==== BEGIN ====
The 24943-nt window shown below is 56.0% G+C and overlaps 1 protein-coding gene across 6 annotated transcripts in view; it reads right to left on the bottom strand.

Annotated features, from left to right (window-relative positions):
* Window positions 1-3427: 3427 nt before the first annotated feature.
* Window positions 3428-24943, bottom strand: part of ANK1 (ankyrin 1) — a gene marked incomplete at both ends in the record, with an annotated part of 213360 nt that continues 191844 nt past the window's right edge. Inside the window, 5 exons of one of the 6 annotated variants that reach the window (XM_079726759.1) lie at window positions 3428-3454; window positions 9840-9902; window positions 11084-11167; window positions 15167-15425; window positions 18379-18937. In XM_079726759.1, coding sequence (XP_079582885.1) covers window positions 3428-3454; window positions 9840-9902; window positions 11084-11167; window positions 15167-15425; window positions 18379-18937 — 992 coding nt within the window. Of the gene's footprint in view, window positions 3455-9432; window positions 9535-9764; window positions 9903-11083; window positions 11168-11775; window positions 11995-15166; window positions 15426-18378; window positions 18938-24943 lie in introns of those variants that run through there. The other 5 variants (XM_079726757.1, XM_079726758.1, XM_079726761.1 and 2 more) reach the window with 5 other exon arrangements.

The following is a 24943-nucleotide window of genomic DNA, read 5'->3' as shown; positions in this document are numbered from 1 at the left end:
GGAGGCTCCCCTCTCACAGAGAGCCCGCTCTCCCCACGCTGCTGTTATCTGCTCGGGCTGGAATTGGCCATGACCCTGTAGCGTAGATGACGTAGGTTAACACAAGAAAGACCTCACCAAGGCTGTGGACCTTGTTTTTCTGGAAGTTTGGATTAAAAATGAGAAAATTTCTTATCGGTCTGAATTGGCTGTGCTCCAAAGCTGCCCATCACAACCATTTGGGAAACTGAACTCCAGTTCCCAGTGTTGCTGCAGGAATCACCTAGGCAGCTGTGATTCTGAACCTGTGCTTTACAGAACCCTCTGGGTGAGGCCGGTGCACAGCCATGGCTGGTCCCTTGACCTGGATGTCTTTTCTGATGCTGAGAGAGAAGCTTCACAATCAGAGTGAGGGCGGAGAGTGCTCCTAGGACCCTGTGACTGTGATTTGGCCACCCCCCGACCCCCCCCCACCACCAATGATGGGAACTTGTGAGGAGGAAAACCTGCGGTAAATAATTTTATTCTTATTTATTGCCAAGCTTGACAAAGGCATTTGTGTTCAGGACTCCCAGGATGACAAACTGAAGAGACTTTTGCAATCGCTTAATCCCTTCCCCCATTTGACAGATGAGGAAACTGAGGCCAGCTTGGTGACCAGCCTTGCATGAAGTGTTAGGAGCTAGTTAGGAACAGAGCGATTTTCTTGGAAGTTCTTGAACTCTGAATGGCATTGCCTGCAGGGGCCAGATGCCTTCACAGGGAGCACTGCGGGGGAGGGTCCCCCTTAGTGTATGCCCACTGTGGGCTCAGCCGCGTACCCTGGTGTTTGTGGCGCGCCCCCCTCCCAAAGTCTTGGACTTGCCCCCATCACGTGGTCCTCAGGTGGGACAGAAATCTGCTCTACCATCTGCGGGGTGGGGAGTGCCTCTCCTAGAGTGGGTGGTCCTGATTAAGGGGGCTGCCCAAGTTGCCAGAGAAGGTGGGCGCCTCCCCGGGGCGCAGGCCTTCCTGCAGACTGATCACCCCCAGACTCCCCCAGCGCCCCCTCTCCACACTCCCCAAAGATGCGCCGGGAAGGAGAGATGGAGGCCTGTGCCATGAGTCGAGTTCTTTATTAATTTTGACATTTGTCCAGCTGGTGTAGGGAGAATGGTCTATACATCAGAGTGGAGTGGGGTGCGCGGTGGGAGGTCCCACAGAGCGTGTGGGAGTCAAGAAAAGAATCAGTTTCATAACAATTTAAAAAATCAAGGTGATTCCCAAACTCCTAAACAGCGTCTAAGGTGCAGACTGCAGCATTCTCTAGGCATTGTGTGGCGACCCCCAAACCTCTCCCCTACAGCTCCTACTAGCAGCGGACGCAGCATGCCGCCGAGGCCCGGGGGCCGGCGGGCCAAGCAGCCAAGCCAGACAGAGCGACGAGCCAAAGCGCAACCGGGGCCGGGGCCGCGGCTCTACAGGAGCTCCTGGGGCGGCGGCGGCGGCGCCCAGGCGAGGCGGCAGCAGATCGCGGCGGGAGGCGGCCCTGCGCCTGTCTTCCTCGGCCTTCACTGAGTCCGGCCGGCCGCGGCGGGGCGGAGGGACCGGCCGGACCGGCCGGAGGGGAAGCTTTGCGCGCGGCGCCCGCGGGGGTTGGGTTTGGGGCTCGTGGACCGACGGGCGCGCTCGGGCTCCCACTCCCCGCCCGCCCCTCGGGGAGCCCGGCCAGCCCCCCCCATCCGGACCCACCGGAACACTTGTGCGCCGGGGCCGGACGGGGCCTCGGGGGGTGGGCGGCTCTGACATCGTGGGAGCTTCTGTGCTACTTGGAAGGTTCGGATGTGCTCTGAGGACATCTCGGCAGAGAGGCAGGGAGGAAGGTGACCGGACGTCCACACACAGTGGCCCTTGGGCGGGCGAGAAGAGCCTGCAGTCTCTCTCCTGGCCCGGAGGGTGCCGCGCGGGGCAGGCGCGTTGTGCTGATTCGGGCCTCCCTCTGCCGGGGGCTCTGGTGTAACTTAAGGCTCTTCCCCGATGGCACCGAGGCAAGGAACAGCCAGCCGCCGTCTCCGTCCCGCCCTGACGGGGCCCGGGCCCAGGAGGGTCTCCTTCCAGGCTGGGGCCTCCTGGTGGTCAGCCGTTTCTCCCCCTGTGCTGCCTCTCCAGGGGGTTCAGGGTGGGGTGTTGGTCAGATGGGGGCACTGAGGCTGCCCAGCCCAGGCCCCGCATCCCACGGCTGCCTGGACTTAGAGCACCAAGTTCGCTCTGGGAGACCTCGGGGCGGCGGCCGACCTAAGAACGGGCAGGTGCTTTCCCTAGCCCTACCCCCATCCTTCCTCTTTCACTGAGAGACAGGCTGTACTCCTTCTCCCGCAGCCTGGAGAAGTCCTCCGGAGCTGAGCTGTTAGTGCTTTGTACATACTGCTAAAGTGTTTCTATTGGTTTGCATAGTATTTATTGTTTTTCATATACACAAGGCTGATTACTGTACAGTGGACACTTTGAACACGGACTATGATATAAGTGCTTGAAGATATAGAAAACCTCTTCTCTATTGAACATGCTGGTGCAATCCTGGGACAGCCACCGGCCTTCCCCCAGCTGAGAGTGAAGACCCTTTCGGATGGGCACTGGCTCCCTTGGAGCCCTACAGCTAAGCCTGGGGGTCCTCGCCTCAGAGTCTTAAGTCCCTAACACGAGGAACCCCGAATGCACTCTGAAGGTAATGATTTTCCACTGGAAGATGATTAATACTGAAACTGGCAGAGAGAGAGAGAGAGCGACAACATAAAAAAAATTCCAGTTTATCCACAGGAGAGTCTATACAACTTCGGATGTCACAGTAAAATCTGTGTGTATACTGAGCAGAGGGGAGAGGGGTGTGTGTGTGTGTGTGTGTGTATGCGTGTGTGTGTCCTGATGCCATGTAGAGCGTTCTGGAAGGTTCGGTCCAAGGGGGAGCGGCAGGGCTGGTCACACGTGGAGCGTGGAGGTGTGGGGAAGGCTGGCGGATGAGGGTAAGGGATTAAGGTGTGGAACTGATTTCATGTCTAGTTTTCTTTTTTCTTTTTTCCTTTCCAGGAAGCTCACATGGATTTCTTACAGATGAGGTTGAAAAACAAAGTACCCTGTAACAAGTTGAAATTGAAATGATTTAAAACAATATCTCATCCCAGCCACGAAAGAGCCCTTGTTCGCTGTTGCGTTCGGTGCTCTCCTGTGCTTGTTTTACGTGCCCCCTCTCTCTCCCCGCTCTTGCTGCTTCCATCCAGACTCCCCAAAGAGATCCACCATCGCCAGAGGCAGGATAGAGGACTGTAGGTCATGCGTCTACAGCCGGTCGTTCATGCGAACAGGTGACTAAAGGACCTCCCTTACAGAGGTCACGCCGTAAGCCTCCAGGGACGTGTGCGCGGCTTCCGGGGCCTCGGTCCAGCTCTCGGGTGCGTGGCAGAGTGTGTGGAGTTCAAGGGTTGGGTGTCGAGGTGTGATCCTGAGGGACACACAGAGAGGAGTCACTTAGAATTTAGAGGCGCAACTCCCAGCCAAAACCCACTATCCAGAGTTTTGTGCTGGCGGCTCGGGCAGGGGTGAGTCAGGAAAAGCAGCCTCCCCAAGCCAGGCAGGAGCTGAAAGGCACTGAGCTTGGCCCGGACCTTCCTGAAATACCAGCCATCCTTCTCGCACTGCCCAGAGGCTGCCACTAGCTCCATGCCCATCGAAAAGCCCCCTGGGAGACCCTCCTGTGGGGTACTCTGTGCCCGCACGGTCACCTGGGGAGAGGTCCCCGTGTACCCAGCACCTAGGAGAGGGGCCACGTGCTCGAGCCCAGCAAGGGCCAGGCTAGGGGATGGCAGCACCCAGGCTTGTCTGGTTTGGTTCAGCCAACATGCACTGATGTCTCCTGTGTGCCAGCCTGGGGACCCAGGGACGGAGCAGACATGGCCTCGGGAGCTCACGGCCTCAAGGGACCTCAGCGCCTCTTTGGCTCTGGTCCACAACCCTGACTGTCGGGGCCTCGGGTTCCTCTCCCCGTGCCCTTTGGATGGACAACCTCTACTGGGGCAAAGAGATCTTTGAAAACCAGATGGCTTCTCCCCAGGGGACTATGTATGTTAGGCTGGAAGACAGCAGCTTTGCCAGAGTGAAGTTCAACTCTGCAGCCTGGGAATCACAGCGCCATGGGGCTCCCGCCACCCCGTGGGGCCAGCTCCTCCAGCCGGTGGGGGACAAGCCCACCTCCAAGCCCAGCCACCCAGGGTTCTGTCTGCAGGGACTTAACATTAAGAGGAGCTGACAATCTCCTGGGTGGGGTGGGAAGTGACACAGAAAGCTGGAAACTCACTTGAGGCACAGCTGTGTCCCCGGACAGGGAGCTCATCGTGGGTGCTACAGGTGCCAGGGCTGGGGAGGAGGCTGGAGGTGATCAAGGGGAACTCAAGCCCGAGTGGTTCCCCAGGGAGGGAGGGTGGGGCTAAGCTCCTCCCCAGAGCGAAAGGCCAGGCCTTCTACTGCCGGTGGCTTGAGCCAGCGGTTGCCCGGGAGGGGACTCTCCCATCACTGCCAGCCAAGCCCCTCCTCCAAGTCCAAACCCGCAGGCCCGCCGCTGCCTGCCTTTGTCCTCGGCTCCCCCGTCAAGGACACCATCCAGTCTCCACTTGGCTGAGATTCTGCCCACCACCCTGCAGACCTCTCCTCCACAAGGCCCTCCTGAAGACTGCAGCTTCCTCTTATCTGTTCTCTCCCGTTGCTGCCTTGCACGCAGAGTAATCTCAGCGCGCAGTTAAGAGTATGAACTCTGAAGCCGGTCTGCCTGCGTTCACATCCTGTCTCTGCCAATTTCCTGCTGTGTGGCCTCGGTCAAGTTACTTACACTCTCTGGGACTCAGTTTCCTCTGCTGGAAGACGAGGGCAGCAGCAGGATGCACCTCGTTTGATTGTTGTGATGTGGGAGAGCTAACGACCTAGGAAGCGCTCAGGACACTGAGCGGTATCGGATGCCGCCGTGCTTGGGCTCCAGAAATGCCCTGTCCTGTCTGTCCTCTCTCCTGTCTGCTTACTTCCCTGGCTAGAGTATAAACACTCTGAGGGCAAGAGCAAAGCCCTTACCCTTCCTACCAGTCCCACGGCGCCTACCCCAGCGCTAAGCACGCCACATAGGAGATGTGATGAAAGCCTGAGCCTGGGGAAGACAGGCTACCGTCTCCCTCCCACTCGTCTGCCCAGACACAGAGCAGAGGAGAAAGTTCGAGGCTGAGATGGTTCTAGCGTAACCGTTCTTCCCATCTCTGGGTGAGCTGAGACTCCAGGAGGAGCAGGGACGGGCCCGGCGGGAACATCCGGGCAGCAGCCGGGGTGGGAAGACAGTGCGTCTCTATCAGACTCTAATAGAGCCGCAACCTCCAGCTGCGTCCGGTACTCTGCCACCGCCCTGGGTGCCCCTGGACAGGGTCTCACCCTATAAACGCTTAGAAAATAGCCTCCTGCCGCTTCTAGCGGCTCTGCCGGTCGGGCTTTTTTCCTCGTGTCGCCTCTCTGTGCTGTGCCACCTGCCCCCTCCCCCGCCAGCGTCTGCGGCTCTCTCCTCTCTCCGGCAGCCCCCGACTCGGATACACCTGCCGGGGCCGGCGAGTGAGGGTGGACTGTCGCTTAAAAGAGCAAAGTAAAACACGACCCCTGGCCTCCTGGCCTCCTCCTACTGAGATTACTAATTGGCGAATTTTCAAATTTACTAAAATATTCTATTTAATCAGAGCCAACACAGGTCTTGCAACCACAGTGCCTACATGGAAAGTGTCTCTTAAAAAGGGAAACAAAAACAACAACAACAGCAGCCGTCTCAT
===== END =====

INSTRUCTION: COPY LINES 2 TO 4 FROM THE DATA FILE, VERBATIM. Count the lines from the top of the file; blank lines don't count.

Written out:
Annotated features, from left to right (window-relative positions):
* Window positions 1-3427: 3427 nt before the first annotated feature.
* Window positions 3428-24943, bottom strand: part of ANK1 (ankyrin 1) — a gene marked incomplete at both ends in the record, with an annotated part of 213360 nt that continues 191844 nt past the window's right edge. Inside the window, 5 exons of one of the 6 annotated variants that reach the window (XM_079726759.1) lie at window positions 3428-3454; window positions 9840-9902; window positions 11084-11167; window positions 15167-15425; window positions 18379-18937. In XM_079726759.1, coding sequence (XP_079582885.1) covers window positions 3428-3454; window positions 9840-9902; window positions 11084-11167; window positions 15167-15425; window positions 18379-18937 — 992 coding nt within the window. Of the gene's footprint in view, window positions 3455-9432; window positions 9535-9764; window positions 9903-11083; window positions 11168-11775; window positions 11995-15166; window positions 15426-18378; window positions 18938-24943 lie in introns of those variants that run through there. The other 5 variants (XM_079726757.1, XM_079726758.1, XM_079726761.1 and 2 more) reach the window with 5 other exon arrangements.